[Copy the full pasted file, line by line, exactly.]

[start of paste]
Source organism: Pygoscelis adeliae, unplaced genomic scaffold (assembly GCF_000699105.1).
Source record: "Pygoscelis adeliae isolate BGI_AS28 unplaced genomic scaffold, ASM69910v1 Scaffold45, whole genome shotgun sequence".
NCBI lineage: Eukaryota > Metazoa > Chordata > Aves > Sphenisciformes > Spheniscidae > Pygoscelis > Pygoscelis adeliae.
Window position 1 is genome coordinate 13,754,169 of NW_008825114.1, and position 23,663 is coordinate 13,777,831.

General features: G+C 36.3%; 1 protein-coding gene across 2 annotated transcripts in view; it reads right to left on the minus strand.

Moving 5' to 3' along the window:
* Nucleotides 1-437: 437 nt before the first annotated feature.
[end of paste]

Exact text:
Source organism: Pygoscelis adeliae, unplaced genomic scaffold (assembly GCF_000699105.1).
Source record: "Pygoscelis adeliae isolate BGI_AS28 unplaced genomic scaffold, ASM69910v1 Scaffold45, whole genome shotgun sequence".
NCBI lineage: Eukaryota > Metazoa > Chordata > Aves > Sphenisciformes > Spheniscidae > Pygoscelis > Pygoscelis adeliae.
Window position 1 is genome coordinate 13,754,169 of NW_008825114.1, and position 23,663 is coordinate 13,777,831.

General features: G+C 36.3%; 1 protein-coding gene across 2 annotated transcripts in view; it reads right to left on the minus strand.

Moving 5' to 3' along the window:
* Nucleotides 1-437: 437 nt before the first annotated feature.